The cherry blossoms are almost at peak bloom here in Tokyo. Their calming pink hue and delicately sweet scent is a contrasting backdrop to the frenzy that accompanies the preparations of students and job-seekers in Japan as they gear up for April and all it brings with it. Spring harkens new beginnings in the form of a new school year, a new fiscal year and a new wave of initiates beginning their careers in companies across Japan. If you are new to the country, or you want to work here, it helps to be aware of the changeovers that occur during the fourth month of the year.
Unlike in Western countries with their autumnal starts, all Japanese schools begin their new year in April (with the exception of international schools, for the ease of new-transfer students), after their spring break. The reasoning for this is likely, in part, to prepare children for the real-life hiring frenzy that occurs at the same time of year for adults in Japan. It might also partly be the fact that summers here are simply too hot for new challenges. Japanese culture is very sensitive to the changing of seasons, and to convenience, which results in new beginnings being synced up for everyone across the board.
Not to mention, with the school year starting in spring with those lovely pink petals lining most school campuses, it’s the perfect pictorial image for parents to snap photos of their kids on their first day at a new school. Students come armed with brand-new and adorable stationary and freshly pressed uniforms, ready to meet the demands from the education system that are steadily increased and impressed upon them.
It isn’t just the students that are faced with changes, either. This is the time of year where teachers are reallocated, sometimes to new schools entirely, but certainly to new grades and new desks, and is something I am currently experiencing first-hand as an ALT. Everyone packs up their desks for them to be moved while they are on vacation. These teachers have spent the entirety of the previous month stuck in meetings to find out their new schedules, placements and changes to their jobs. Both students and teachers might find their entire ecosystem very different than it had been the year before, which somewhat levels the playing field. Teachers I know who were drastically emotional about their time with their students coming to an end feel a sense of refreshment at the prospect of an entirely new class for their homerooms.
Job hunting is the other big change in Japan and is known as “shushoku katsudo” or, for short “shukatsu.” In truth, these job hunting activities actually start long before April, which is the culmination of all these efforts and when the new employees actually begin their careers. Job hunting begins as early as November of the previous year, with January and February being the most heated for job-seekers. Bear in mind that September is also a decent intake time for Japanese companies, but the spring intake is by far the largest. Tailors and department stores often match up their biggest suit sales for this time of year, as everyone wants to look their best for their job interviews and for the subsequent first days on the job.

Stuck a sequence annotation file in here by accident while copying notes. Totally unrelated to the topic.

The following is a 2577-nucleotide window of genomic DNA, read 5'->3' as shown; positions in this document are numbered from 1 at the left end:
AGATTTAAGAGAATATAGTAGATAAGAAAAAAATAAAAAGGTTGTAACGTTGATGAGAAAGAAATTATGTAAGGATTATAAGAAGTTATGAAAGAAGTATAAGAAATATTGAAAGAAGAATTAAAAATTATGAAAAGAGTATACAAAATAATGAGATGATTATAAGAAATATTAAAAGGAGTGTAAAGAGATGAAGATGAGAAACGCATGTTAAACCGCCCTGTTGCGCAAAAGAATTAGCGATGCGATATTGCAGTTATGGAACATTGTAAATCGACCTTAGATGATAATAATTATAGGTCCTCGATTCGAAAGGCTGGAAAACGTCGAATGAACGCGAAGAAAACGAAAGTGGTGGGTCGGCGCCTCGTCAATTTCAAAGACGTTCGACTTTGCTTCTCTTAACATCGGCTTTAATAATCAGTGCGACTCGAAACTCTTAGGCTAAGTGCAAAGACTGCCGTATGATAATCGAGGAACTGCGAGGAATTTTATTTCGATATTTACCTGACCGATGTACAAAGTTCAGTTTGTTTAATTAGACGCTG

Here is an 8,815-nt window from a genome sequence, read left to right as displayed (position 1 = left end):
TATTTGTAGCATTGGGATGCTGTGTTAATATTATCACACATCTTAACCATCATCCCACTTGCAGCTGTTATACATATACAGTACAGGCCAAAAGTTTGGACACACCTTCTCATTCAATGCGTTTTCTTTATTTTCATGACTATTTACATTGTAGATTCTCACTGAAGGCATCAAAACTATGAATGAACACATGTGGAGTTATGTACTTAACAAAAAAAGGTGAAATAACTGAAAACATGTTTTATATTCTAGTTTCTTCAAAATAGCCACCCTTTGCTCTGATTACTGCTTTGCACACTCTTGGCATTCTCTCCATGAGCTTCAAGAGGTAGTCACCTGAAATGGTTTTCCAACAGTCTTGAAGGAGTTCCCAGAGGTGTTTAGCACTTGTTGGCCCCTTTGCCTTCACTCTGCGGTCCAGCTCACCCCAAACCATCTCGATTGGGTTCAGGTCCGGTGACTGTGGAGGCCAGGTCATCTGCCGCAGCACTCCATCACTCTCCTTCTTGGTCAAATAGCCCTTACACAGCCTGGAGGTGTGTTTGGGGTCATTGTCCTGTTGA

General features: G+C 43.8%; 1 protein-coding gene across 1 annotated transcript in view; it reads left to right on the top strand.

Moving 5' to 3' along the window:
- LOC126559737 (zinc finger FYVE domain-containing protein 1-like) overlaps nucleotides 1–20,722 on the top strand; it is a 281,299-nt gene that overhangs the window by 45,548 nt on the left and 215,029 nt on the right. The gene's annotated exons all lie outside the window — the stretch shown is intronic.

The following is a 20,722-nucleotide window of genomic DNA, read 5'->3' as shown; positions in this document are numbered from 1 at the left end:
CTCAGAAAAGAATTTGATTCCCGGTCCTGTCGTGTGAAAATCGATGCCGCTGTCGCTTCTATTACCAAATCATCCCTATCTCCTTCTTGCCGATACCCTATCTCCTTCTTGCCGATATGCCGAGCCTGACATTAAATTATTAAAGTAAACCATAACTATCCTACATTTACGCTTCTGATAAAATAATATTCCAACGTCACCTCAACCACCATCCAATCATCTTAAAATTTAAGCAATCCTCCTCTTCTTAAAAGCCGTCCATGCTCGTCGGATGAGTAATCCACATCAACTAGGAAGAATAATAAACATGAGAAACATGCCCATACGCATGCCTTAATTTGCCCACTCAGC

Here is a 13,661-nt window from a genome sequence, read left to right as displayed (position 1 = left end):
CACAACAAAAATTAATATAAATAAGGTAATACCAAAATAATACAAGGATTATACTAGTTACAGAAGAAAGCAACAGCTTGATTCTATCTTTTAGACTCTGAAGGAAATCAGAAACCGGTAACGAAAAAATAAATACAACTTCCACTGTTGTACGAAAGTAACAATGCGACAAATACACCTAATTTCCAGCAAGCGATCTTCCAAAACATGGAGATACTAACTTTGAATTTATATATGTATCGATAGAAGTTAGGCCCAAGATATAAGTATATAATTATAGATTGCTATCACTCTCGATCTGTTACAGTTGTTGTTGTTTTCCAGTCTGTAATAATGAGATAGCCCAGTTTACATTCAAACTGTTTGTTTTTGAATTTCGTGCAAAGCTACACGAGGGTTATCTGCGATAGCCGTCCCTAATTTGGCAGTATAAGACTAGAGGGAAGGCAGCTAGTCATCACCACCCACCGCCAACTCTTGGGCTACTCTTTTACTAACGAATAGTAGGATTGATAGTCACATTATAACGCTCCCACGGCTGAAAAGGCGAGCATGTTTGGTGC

If students are in their last year of university, the pressure is all the more prevalent for them. This is the time of year when the government allows large companies to begin their hiring cycle for graduates. This cycle begins in April for a start date during the following April, taking an entire year to complete. This means that students in their last year of university are already looking for positions in their perspective careers BEFORE they even receive their degrees. The system of hiring students en masse for entry-level positions is called “shinsotsu-ikkatsu-saiyō” and the job offers given by these companies are called “nainaitei”, which means an informal job offer, which will ideally lead to a “naitei” or formal job offer in the following six months. The truth of that matter is that companies within Japan prefer to hire new graduates as opposed what are called “mid-career hires”, to the point where it can be quite difficult to acquire a job in Japan should the student miss the hiring season.
It is very common for these young-adults to then opt to stay in school for another year, which allows them to have another go at their chosen profession. South Korea also followed this practice for many years, until an anti-discrimination law was passed in 2010 to prevent companies from discriminating against job-seekers who were not fresh graduates. After this, Japan became the only country to allow these types of simultaneous hiring.
April is a beautiful month in Japan. The weather is warm and the air in clear, but it can be both stressful and exhilarating for those who feel the changing tides of this time. These different type of spring beginnings can be a difficult adjustment for foreigners who wish to move to the country, but as long as you are prepared to jump in with both feet, you can adjust well to this secondary ‘new year’ in Japan.